The SANZAR Duty Judicial Officer Mike Heron has accepted a guilty plea from Digby Ioane of the Reds for contravening Law 10.4 (j). Lifting a player from the ground and dropping or driving that player into the ground is dangerous play, after he was Cited following a Super Rugby Match at the Weekend after he lifted Marcell Coetzee in a tackle and drove him backwards so Coetzee hit the ground in a dangerous position.
Ioane has been suspended from all forms of the game for five weeks up to and including Saturday 21st April 2012.
The incident occurred in the 40th minute of the match between the Sharks and Reds played in Durban at Mr Price Kings Park on Saturday 17th March.
SANZAR Duty Judicial Officer Mike Heron assessed the case.
In his finding, Mr Heron ruled the following:
Digby Ioane was cited for a dangerous tackle made in the Reds v Sharks match on 17 March 2012. He was given a yellow card on the field, and the incident was referred to the citing commissioner (white card). The matter came to me as Duty JO.
After reviewing the relevant material (including footage and reports on the SANZAR intranet), I followed the Duty JO process via telephone calls with the player, his coach and the Reds team manager. At the end of that process, I gave an indication of penalty of five weeks’ suspension. After having time to consider that, the player accepted that suspension. Accordingly, Digby Ioane is suspended from all forms of the game for the five weeks to and including Saturday 21 April 2012 (that includes four scheduled Super Rugby matches and the bye week).
My reasons are as follows:
The tackle involved the player lifting the opposition player, tipping him beyond the horizontal and driving him backwards into the ground, in one motion. The Sharks player broke his fall with his right arm and landed on his back. The tackle was dangerous, although it appears from the footage that Ioane attempts to control the opposition player by keeping hold of him until he was brought to ground. That was not achieved safely in the circumstances and I find that the tackle was in breach of Law 10.4(j). The player accepted that the tackle was executed poorly and was in breach. His coach also accepted that and explained that the tackle occurred in a dynamic manner, in a critical defensive play for the Reds.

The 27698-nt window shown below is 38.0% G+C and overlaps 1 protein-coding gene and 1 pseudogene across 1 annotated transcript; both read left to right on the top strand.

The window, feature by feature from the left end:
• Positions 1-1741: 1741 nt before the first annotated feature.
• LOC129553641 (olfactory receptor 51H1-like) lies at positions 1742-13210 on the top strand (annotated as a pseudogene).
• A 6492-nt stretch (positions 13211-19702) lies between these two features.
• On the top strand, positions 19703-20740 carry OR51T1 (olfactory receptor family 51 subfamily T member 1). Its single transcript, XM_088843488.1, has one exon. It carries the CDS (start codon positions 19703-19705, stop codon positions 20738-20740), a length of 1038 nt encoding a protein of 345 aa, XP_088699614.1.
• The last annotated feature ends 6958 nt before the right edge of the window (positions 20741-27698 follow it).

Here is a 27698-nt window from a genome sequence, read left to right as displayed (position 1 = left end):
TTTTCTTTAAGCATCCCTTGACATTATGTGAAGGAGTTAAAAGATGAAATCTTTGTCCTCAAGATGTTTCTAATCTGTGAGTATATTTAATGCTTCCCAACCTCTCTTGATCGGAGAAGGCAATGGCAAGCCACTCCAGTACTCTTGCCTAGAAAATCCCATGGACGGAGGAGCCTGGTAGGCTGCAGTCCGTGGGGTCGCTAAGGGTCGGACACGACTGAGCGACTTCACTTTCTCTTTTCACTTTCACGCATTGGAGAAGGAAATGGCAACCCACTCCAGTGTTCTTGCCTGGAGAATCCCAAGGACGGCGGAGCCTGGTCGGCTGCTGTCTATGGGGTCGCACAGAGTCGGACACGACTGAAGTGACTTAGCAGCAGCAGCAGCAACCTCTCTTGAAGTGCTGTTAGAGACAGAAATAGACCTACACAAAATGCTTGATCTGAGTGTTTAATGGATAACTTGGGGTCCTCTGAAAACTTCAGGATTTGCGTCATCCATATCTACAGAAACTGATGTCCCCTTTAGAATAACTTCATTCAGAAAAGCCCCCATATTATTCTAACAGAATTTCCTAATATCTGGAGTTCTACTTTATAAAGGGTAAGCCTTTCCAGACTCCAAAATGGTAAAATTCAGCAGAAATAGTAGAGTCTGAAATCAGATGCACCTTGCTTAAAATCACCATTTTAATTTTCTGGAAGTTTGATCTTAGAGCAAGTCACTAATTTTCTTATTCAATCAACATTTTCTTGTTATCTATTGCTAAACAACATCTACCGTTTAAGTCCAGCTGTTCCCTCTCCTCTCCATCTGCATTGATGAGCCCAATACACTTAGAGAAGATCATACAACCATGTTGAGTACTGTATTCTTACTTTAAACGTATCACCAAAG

I reviewed the match footage, the citing commissioners report and the reports from the referee and assistant referee. I find that the tackle was executed deliberately in the sense that he intended to lift the player and drive him backwards. The player was tipped beyond the horizontal and driven backwards to the ground (and objectively assessed was clearly dangerous). I accept, however, that there was no intention to injure the player or to drive him forcefully into the ground. Rather, Ioane has executed the tackle with poor technique and was reckless as to the danger caused. In all the circumstances, I find that the tackle was mid-range and warrants an entry point of six weeks.
I note that the Sharks player received attention on the field and continued to play. The medical information I received indicated that the Sharks player received bruising to his neck, although I do not have further information as to the precise cause or seriousness of this.
Digby Ioane has two previous disciplinary matters relating to dangerous tackles, albeit from the 2008 season. The player accepted that he had been suspended for similar tackles in the past, but explained that he had altered his technique in subsequent seasons without further incident. The previous incidents are aggravating, although one has to take care not to punish the player twice. In light of their rather historic nature, in my view they warrant an addition of a further week to the penalty.
There is also the need for deterrence which again is present in respect to these tackles (refer IRB memorandum of June 2009). A further week suspension is warranted for reasons of deterrence.
Matters in mitigation include the players immediate acceptance of his wrong, his remorse for the same (expressed to me) and his plea of guilty. He received a yellow card, which in turn adversely impacted on the Reds during the game. The player does have a recent misconduct matter although it is not related and warrants no further mention. He is a talented international player who appears to have played several seasons without significant incident.
To recognise and acknowledge the immediate guilty plea and remorse, and other mitigating factors, I am prepared to reduce the sanction by three weeks,resulting in an ultimate sanction of five weeks. I have considered the relevance of the bye week in the course of my deliberation. I do not adjust my penalty to take account of that, given that the suspension is from all forms of the game and is intended to be meaningful but expressed in weeks. I appreciate that this suspension covers four scheduled matches rather than five, but note that this is coincidental, and does not in my view materially alter the substance of the suspension.
Accordingly, Digby Ioane is suspended from all forms of the game for the five weeks to and including Saturday 21April 2012.